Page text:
I will speak briefly on the question of embryonic stem cell research and its benefits for the treatment of disease. It holds out enormous promise to address and cure a whole range of diseases which are suffered by, and which kill, thousands of Australians year after year. In no area of medicine is the potential of stem cell research greater than in diseases of the nervous system—the most obvious reason being that so many diseases result from the loss of nerve cells, and mature nerve cells cannot divide to replace those that are lost. Afflictions in which nerve cells die include Parkinson's and Alzheimer's diseases, stroke, amyotrophic lateral sclerosis, brain trauma and spinal cord injuries. There are encouraging preliminary results from foetal tissue transplantation trials for Parkinson's disease which argue that new cells can become well enough integrated to restore function to a structure as intricate as the brain.

With respect to cancer, pluripotent stem cells may be more effective than bone marrow stem cells in treating the tissue toxicity brought on by cancer therapy. Other tissues damaged by cancer therapy also may benefit by replenishing their stem cell pools. For example, the injection of pluripotent stem cells into the heart may permanently reverse cardiomyopathy caused by certain chemotherapeutic agents. Injection of pluripotent stem cells that have been differentiated into neural cells may restore brain function after cancer treatment. As cancer cells are similar to embryonic stem cells in that they can renew themselves, an in-depth study of embryonic stem cells' molecular and cellular biology may help scientists understand why cancer cells survive despite very aggressive treatments.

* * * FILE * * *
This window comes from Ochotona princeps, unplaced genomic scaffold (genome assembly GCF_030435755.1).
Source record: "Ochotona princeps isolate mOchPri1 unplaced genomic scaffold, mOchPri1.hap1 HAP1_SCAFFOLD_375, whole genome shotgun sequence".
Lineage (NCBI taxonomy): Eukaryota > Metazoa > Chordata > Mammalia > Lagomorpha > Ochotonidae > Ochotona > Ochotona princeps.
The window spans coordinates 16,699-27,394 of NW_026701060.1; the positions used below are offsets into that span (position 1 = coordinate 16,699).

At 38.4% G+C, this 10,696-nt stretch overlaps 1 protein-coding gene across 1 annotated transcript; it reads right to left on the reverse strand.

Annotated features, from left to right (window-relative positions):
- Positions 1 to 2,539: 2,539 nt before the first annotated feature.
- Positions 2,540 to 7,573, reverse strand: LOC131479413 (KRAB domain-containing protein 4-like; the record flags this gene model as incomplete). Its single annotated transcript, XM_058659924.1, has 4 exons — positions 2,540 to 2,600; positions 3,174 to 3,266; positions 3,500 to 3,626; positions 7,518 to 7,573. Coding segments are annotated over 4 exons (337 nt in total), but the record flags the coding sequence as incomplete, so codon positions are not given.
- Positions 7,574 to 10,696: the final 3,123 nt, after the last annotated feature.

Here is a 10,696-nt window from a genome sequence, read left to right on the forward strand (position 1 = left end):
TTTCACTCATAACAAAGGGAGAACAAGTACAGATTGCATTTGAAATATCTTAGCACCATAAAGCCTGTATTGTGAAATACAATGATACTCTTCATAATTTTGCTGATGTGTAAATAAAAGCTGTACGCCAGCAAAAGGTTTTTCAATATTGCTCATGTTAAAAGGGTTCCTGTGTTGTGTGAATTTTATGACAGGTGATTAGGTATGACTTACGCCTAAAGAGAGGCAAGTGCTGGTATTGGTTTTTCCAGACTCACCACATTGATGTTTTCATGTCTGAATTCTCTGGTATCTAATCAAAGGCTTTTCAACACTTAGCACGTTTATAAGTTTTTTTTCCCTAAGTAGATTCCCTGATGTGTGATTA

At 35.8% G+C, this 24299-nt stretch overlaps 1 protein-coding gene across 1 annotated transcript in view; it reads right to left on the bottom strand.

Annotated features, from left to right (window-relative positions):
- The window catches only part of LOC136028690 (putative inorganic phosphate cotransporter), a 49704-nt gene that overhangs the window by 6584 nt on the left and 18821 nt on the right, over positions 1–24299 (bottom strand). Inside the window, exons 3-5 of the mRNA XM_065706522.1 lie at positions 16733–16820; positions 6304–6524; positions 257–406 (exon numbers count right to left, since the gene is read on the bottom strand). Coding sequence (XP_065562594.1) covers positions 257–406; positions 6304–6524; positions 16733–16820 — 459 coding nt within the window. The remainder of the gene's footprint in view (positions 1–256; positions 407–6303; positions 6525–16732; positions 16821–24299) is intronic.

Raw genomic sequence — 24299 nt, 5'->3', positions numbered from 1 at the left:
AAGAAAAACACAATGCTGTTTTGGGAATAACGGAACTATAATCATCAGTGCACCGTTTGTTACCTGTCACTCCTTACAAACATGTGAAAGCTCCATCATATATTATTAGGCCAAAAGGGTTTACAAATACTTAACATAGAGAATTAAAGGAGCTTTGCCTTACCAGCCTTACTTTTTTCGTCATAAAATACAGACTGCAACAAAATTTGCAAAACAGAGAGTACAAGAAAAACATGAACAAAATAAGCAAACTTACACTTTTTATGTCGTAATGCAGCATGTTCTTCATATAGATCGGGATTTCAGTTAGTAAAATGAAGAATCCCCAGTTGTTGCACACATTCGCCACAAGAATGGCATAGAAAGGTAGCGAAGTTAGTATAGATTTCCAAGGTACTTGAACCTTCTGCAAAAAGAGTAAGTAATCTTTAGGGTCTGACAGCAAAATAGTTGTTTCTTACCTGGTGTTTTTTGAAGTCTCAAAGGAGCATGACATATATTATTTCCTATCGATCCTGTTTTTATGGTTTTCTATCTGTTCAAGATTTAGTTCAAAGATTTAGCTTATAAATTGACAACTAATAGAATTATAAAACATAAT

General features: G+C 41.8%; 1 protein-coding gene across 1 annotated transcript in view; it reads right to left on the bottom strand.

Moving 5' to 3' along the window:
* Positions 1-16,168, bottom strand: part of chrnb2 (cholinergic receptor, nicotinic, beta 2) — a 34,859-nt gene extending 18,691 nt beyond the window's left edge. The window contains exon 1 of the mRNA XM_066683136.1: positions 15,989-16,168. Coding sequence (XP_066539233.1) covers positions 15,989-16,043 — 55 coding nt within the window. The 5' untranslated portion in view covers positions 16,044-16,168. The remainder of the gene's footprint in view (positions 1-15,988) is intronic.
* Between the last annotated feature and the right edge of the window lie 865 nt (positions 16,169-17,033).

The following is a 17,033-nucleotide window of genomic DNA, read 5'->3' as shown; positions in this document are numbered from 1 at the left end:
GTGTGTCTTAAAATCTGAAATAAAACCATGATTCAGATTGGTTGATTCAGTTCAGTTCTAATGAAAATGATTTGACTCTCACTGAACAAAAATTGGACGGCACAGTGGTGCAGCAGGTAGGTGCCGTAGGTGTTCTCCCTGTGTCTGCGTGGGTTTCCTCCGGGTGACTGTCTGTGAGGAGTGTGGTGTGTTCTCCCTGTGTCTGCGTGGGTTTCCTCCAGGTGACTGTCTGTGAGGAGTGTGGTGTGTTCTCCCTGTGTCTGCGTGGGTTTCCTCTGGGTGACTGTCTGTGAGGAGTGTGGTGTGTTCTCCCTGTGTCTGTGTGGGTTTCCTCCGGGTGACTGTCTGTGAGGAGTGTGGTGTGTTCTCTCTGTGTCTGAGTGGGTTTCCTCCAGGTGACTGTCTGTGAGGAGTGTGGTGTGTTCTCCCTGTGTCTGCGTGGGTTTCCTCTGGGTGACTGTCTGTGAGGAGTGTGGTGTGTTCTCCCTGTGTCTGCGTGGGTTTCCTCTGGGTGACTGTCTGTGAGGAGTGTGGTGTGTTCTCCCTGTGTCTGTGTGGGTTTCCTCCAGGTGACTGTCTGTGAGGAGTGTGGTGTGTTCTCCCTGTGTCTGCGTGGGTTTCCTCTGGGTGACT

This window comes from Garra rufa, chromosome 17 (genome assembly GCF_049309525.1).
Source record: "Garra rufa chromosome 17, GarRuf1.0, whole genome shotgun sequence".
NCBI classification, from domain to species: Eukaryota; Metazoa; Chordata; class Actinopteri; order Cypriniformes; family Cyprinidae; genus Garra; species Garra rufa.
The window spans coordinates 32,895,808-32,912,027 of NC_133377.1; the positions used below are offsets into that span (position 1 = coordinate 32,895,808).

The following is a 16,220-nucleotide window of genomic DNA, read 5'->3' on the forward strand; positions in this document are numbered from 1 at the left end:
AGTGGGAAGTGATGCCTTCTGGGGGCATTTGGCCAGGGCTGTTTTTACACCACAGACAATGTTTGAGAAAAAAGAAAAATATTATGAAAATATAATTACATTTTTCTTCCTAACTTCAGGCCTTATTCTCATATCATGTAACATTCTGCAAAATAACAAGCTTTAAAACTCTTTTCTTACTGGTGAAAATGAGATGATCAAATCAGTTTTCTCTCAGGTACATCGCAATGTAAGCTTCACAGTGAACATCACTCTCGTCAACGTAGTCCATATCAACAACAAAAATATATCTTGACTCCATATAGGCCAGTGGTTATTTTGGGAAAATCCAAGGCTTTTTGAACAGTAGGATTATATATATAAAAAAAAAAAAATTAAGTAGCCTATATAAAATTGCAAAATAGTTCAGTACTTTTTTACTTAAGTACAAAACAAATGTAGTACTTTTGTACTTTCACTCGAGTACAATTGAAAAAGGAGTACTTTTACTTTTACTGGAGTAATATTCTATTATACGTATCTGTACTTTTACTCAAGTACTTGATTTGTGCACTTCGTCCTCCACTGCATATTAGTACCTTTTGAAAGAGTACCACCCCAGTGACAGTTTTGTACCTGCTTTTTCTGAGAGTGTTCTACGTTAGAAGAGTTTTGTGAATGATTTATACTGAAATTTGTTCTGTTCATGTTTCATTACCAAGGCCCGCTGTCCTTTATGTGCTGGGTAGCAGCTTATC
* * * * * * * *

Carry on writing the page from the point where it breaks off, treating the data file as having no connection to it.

The broadest potential application of stem cell research is the generation of cells and tissues that could be used as therapies for correcting heart and lung defects and promoting tissue repair following injuries. Studies on mice have already shown the feasibility of stem cell transplantations of healthy heart tissue into a diseased heart. The potential goes on in relation to diabetes, digestion and kidneys, allergy and infectious diseases. A combination of gene therapy and stem cell research could result in the immune reconstitution of AIDS patients with cells that are resistant to HIV. On 16 July this year I visited the Monash Institute of Reproduction and Development to speak with the officials and experts there on some of these opportunities. I found myself most compelled by the evidence that they presented to me.